Gov. Phil Murphy admitted to "sticker shock" over reports health benefit costs for public employees and teachers would be going up as much as 24%, but did not say if he would move to stop those rate hikes.

Murphy was pressed by reporters at an event in Asbury Park, but was non-committal.

Saying the rate hikes were "largely formulaic," Murphy then argued the issue was not unique to New Jersey.

The governor touted what he believes are his accomplishments regarding access to healthcare, but then added, "This is yet another reminder that we have more work to do."

Details of the rate hikes began leaking out last week from the New Jersey Association of Counties. A 24% increase in health benefits for active workers and up to 15% for early retirees.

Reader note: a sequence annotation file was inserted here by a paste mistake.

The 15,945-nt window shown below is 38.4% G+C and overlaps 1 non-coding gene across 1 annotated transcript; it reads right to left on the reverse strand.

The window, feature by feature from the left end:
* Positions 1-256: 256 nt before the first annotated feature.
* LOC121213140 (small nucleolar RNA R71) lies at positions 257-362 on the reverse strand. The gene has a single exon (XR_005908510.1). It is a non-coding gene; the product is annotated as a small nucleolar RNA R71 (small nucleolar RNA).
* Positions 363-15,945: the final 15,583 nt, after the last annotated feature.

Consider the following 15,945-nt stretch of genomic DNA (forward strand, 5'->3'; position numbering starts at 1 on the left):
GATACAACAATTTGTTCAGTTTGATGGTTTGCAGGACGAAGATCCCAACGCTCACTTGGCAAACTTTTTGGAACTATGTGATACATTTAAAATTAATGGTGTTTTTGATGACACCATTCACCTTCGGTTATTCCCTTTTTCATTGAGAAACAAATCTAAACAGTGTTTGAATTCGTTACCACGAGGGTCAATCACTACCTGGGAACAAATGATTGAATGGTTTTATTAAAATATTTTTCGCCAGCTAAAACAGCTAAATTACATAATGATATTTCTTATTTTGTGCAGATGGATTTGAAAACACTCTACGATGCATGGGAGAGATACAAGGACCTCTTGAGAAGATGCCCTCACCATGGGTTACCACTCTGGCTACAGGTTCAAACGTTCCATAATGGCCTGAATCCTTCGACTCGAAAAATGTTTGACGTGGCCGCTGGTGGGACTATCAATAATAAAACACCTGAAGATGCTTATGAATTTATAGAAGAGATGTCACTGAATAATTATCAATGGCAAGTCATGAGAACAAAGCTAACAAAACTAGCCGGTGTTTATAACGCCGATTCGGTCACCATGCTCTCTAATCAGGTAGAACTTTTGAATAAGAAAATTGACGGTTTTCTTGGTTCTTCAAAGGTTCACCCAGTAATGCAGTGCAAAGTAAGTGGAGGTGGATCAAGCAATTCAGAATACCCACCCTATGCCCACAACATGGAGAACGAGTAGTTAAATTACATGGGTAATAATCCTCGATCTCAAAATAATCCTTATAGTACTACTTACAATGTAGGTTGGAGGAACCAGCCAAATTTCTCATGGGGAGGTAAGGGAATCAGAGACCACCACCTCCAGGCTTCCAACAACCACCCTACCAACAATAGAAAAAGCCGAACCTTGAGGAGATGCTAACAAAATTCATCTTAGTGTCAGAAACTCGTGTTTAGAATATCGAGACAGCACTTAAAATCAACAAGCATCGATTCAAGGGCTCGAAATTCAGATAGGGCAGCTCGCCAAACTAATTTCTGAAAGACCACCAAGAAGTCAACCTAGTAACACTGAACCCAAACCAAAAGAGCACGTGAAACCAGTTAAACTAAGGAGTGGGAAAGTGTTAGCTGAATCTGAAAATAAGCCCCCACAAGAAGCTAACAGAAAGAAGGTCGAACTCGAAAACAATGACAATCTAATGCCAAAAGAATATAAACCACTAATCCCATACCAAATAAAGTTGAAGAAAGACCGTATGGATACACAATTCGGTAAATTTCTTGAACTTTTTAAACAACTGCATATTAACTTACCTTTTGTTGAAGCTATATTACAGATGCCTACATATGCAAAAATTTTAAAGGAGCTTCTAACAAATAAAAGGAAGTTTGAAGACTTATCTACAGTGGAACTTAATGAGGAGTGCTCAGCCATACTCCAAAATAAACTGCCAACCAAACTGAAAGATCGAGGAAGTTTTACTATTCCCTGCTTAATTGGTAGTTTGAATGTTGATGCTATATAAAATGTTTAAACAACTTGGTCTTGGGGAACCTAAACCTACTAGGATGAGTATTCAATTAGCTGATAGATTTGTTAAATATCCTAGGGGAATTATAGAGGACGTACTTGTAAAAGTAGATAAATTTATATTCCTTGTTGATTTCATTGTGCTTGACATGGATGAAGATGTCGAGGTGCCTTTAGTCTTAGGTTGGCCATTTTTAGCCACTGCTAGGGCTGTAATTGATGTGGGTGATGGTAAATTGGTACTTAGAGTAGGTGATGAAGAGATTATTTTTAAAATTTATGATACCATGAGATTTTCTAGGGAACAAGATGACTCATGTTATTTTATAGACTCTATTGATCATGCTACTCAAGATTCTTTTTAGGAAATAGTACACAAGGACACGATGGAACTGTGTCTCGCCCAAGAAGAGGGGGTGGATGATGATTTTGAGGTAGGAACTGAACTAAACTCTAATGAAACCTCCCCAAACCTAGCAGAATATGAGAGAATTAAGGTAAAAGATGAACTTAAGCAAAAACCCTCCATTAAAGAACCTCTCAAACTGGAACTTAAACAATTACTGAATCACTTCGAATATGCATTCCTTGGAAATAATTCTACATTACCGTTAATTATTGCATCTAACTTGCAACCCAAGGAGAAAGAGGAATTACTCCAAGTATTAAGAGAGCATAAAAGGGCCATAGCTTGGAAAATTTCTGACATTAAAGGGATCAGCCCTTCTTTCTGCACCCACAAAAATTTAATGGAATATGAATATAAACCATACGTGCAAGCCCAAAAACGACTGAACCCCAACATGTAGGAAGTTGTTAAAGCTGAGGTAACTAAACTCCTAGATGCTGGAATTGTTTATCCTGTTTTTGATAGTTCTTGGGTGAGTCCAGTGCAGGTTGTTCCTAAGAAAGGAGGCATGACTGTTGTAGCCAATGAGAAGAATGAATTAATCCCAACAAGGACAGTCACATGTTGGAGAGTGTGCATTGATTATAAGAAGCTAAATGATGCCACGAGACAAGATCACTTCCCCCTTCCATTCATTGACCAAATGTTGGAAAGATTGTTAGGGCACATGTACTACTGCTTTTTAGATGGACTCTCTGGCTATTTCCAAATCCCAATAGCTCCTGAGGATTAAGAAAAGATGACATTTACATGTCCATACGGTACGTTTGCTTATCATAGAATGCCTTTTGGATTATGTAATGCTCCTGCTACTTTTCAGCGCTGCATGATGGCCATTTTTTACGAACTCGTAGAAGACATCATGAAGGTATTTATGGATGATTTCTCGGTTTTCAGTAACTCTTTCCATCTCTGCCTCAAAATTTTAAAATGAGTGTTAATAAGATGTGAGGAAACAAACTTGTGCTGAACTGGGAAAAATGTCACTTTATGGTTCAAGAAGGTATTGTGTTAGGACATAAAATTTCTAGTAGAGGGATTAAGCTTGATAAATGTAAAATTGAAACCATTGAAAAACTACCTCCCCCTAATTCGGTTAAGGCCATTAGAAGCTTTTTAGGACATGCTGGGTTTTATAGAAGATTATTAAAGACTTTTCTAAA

State Senate President Nick Scutari, D-Union, called on the state health benefits commission to reject the rate increases. If they do not, Scutari called on Treasurer Elizabeth Muoio to block it.

Murphy did not say if he supported Muoio taking any action.

Republicans in the legislature are also urging action to block the rate increases, but also called for a special committee investigation.

Assembly Republican Leader John DiMaio, R-Warren, wants to investigate what he calls the failures of the Murphy administration to curb rate increases.

Typically, details of any rate changes are kept secret until the benefits commission meets to approve them. That should have happened on Monday, but the vote was put off to allow time for address questions and concerns.

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